That was a hashtag I have seen on twitter this week. And it really got me furious. Not the hashtag itself, but the story behind it.
Since it is the centenary of WW1 this year there is a lot of related traffic on twitter and I started following a few of the great historians there, sharing their knowledge.
And when Rob Schäfer (@GERArmyResearch), a german WW1 historian used this hashtag the first time, I couldn’t believe my eyes to see the story behind it!
There are really people out there who are selling WWII dog tags on ebay! Just search for “German dog tag”.
Til 2006 a Russian ebayer called “vlad2308” sold thousands of original WWII dog tags, he got banned from ebay in 2006. Under German law it is illegal to buy and sell them. Some ebayers even put big-font-sized “disclaimers” on their offers that they wouldn’t be in conflict with ebay Terms & conditions since they won’t ship to Germany. Which is not true, btw. And I have no idea why ebay is tolerating this. But actually it doesn’t matter. If the sellers couldn’t offer them on ebay anymore, they would find another platform.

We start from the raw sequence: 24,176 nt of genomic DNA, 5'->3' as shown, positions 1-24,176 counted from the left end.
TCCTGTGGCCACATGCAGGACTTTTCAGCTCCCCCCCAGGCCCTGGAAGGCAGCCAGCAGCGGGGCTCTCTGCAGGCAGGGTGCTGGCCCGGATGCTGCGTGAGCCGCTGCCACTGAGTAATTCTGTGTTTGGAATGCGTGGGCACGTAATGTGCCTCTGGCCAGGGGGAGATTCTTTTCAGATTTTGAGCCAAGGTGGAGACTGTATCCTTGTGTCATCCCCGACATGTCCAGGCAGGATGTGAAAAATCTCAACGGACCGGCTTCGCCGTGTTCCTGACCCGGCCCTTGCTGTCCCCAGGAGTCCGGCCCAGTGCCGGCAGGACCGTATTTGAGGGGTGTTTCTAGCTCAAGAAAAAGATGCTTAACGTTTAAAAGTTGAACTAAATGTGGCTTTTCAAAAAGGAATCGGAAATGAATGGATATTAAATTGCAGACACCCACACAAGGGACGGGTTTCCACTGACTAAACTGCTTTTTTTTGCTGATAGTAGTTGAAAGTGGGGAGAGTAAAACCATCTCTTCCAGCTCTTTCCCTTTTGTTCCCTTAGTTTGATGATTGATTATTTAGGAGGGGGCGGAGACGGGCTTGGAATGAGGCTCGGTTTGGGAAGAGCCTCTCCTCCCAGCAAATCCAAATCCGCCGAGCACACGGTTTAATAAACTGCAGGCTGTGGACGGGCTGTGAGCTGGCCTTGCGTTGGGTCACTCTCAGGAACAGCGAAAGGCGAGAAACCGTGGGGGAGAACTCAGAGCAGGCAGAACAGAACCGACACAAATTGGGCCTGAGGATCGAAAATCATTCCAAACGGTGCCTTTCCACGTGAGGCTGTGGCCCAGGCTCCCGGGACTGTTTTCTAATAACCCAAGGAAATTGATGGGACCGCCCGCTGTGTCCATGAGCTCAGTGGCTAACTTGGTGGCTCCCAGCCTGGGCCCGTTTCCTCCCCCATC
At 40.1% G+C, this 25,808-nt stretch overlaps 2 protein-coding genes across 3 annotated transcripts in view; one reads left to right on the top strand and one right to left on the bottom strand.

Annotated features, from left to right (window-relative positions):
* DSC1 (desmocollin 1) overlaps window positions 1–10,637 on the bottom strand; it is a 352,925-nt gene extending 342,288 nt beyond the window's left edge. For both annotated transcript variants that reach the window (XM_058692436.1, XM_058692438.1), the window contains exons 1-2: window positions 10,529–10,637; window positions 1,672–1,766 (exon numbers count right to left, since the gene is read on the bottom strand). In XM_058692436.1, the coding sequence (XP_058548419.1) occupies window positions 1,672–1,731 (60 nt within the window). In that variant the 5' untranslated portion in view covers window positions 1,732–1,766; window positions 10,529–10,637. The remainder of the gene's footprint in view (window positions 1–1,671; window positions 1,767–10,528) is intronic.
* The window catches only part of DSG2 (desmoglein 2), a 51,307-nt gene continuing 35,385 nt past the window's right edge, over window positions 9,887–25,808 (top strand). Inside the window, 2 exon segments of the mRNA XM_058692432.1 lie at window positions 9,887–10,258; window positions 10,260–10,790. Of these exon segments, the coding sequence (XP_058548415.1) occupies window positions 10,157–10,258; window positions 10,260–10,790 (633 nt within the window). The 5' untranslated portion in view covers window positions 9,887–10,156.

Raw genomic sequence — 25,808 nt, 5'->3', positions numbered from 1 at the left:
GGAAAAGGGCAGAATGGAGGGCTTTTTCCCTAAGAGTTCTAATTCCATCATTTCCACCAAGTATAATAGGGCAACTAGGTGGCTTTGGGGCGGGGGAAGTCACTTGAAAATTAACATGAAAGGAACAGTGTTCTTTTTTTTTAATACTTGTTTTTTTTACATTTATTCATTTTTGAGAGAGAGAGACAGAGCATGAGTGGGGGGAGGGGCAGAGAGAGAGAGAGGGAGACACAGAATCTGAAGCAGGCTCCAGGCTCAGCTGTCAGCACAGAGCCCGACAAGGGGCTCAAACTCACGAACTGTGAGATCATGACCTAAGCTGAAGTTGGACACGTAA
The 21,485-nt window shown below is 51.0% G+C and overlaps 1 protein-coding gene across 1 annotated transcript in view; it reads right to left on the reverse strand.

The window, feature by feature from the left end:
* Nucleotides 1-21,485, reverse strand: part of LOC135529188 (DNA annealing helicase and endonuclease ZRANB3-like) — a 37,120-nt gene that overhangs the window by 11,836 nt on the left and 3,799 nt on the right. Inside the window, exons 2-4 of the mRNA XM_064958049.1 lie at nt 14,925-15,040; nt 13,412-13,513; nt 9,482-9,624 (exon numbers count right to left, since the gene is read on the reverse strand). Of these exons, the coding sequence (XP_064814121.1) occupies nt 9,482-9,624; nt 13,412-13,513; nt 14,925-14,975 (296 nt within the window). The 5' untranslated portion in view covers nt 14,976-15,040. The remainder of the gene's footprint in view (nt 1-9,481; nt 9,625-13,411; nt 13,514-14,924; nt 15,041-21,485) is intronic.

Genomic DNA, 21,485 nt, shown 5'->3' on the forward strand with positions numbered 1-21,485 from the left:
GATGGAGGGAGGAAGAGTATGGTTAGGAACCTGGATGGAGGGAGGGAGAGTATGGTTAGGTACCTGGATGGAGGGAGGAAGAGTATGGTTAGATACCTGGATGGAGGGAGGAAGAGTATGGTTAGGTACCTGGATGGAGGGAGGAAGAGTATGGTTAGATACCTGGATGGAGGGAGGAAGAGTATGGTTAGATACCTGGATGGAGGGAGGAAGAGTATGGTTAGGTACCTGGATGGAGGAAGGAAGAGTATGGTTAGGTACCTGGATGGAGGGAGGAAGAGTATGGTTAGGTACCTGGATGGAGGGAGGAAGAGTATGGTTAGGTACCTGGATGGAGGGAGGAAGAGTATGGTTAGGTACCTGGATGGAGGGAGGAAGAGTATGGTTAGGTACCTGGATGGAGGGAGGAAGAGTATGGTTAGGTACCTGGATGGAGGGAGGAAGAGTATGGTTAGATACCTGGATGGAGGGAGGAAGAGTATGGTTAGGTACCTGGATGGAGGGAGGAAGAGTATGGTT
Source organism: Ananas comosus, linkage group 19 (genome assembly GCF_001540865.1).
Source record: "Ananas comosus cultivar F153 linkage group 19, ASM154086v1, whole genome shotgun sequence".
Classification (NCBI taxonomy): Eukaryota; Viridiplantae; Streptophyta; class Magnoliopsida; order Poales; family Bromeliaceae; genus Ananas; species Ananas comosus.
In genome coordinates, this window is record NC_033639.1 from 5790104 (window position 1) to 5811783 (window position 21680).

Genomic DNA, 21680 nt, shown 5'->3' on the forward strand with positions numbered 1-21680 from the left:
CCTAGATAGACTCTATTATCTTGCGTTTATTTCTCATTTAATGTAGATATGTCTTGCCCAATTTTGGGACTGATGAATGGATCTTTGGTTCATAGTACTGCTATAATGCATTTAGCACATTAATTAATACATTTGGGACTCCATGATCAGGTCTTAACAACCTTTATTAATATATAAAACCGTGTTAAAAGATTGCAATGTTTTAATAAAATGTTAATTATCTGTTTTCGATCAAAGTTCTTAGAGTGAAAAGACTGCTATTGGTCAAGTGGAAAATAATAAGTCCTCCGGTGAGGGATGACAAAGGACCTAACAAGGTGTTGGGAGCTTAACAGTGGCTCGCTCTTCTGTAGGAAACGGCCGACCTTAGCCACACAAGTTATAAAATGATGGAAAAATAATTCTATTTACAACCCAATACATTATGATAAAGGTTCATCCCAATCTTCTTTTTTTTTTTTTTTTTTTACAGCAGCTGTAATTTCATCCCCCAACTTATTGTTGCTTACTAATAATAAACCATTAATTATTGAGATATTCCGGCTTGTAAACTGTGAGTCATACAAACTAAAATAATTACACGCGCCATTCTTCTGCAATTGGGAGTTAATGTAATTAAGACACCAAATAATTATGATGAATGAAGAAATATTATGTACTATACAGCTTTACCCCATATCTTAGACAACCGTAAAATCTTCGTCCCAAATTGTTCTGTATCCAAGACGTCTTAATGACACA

Although this Vlad is not active anymore, his goods are still for sale. Thousands of dog tags from battlefields like Stalingrad – average price $30-50. Mostly on sale from Russia or Latvia, but some also from the US and UK.
This is so disgusting!
There are still families out there (from both sides of the Front) who are missing husbands, fathers, uncles or brothers.
If those (and other) dog tags are not returned to the countries they belong to, those families will never know the fate of their loved ones.
It is like “killing them a second time”!
So, whoever you are, stop doing what you are doing. Return the dog tags so that relatives can find some peace.. 70 years later.